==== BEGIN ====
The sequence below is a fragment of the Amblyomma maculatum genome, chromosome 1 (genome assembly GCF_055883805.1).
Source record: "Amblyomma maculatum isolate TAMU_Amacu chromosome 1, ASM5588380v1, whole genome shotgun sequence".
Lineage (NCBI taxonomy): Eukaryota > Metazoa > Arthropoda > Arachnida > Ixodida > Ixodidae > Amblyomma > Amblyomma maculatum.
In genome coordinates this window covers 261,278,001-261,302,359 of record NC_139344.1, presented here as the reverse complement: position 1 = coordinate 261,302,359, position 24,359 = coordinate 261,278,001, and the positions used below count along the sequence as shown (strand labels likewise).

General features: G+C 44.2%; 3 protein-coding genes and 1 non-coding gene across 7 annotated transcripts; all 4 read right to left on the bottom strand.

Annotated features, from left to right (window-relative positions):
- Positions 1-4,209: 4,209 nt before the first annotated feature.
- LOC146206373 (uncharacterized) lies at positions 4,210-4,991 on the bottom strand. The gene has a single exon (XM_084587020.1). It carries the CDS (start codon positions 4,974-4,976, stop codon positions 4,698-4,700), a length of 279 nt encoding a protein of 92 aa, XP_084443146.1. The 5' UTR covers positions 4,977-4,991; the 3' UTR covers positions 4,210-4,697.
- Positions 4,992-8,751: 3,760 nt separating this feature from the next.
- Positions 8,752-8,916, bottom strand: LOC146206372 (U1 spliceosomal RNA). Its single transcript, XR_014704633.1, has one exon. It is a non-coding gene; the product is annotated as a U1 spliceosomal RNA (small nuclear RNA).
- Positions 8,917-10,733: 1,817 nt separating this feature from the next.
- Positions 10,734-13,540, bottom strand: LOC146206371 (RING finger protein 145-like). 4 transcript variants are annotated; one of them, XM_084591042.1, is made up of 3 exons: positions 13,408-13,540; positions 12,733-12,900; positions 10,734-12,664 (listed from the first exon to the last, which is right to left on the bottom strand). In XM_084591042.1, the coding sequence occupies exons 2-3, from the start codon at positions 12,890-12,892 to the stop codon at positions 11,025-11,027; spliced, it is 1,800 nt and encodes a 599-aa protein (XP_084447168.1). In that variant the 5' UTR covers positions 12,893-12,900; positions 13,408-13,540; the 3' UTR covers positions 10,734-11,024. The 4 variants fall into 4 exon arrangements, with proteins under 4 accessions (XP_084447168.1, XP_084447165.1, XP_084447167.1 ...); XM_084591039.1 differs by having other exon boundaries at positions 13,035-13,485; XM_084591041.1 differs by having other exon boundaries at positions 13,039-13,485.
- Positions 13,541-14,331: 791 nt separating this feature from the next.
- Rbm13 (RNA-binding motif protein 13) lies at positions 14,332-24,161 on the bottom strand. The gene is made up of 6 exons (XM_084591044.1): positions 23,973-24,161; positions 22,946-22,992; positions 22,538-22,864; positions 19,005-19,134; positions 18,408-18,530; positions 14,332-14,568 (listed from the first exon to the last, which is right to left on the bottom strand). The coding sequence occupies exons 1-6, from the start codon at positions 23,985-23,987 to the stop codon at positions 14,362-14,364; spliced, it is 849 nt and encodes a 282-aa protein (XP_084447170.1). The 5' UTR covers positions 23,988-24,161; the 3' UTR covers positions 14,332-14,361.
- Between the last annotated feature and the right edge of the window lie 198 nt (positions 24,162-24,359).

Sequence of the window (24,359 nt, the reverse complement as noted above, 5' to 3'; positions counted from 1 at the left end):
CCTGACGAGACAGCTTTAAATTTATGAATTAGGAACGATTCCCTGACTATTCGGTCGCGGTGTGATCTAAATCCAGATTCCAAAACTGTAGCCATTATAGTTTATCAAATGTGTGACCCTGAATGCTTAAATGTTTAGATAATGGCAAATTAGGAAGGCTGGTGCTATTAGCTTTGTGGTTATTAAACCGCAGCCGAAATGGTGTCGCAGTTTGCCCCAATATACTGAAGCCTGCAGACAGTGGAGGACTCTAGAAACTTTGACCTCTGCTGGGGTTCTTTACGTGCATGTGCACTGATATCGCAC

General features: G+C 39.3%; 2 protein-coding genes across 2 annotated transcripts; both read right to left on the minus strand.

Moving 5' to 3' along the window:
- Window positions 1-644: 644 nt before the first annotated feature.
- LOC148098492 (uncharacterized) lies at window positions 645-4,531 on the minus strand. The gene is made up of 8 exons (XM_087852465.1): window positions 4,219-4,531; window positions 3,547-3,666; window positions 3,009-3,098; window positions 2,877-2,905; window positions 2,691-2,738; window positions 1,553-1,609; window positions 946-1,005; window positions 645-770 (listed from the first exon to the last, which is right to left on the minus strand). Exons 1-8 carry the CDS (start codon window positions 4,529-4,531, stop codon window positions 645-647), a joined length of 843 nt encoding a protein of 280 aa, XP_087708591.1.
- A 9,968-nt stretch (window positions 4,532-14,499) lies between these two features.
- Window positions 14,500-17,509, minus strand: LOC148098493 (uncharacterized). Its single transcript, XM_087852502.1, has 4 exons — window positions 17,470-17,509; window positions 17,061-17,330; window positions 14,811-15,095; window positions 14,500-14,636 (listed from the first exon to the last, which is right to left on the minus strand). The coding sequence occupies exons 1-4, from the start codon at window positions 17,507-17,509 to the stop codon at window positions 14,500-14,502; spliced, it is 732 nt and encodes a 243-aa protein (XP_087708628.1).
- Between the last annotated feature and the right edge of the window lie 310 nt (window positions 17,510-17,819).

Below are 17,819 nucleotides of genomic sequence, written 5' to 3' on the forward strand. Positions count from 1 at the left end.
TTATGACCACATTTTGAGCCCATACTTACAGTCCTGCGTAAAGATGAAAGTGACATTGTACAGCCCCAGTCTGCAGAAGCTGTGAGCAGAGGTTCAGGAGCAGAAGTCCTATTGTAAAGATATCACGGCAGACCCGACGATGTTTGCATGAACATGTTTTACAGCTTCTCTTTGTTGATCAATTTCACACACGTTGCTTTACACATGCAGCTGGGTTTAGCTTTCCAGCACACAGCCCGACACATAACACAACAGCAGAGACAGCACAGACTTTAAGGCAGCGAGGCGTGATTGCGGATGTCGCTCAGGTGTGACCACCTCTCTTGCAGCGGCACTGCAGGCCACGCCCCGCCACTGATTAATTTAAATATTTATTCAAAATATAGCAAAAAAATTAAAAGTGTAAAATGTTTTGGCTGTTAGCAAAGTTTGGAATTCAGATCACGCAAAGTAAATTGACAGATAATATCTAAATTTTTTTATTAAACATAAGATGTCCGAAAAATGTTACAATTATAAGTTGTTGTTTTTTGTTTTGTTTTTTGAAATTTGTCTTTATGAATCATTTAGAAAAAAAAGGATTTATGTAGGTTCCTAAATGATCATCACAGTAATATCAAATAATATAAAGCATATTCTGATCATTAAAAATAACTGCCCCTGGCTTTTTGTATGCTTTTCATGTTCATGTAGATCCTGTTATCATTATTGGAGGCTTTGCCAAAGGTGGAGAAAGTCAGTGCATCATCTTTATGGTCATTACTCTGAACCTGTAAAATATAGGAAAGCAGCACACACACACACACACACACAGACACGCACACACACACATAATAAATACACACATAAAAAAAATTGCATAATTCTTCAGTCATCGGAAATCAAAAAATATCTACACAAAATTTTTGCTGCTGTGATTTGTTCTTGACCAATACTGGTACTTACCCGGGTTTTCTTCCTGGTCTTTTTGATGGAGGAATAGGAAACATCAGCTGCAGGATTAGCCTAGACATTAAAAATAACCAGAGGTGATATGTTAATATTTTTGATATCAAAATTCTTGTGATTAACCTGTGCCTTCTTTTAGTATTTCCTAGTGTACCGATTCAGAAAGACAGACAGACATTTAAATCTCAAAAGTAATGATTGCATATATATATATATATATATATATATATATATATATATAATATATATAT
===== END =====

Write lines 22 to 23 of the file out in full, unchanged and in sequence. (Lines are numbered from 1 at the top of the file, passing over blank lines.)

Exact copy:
- A 9,968-nt stretch (window positions 4,532-14,499) lies between these two features.
- Window positions 14,500-17,509, minus strand: LOC148098493 (uncharacterized). Its single transcript, XM_087852502.1, has 4 exons — window positions 17,470-17,509; window positions 17,061-17,330; window positions 14,811-15,095; window positions 14,500-14,636 (listed from the first exon to the last, which is right to left on the minus strand). The coding sequence occupies exons 1-4, from the start codon at window positions 17,507-17,509 to the stop codon at window positions 14,500-14,502; spliced, it is 732 nt and encodes a 243-aa protein (XP_087708628.1).